If you would like to have a free first consultation with a solicitor, please give us a call and we can set up a time to discuss that first draft of your terms of service.


Your Terms Of Service – Your Rules!
A dog lover set up a pet care service in a town swarming with pet owners desperately needed someone to care for their beloved animals when they went away for weekends or on holiday. The dog lover and newly self-made entrepreneur knew that although people love their pets, they can’t spend every waking hour with them – there was definitely a gap in the market for pet care. She set up a day care and boarding business for pet owners. Her business was a tremendous success without any competition in her town, but she ran into difficulties with her clients because there was no formal agreement that protected her company, the pet owners and their pets. Because hers was a small company, she decided to draft her own terms of service with the help of Google search and plenty of experience running her own business.
Although it sounds impressive to show your clients you have the capacity to draft your own terms of service, that capacity lies with a legal expert. Your expertise is with the services your company provides, not with law. If you’re not a qualified solicitor, what serious problems do you think your company will come up against with amateur terms of service signed and countersigned by your clients?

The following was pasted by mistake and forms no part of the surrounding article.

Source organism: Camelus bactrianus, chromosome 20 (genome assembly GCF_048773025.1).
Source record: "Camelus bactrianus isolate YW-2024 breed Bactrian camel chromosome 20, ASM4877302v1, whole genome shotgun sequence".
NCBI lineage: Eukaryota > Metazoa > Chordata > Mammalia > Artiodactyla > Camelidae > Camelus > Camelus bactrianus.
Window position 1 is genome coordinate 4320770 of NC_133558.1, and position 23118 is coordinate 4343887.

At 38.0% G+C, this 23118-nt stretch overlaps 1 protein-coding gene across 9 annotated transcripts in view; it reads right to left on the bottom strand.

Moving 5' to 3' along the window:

• Court judgements
• Liability
• Financial loss
• Poor reputation
• Miscalculations
• Insolvency
• Bankruptcy

And all because you thought you could write your own company’s terms of service without the help of a qualified solicitor.
Your terms of service need to be very comprehensive and cover aspects of your business that will affect you and your clients, but they also need to help build your clients’ confidence in your services. For instance, one clause, or rather, one paragraph of the pet care company’s terms of service informed the client that they would charge the client for a brand new car seat if their dog chewed or caused any damage to it. This of course left their clients very uneasy because they couldn’t supervise their own pet when out with its carer. Common sense would dictate that it was the carer’s responsibility to make sure no harm came to both the dog or their property, because it was out of the dog owner’s power to keep the pet carer’s property protected. If the pet carer’s company ended up in court with the pet owner because of damage to property, they would really stand no chance of winning the case against their own client. And what would be the repercussions whether they won or lost the case? Would you want to pay for services by a company that takes its own clients to court over something outside the client’s power? SG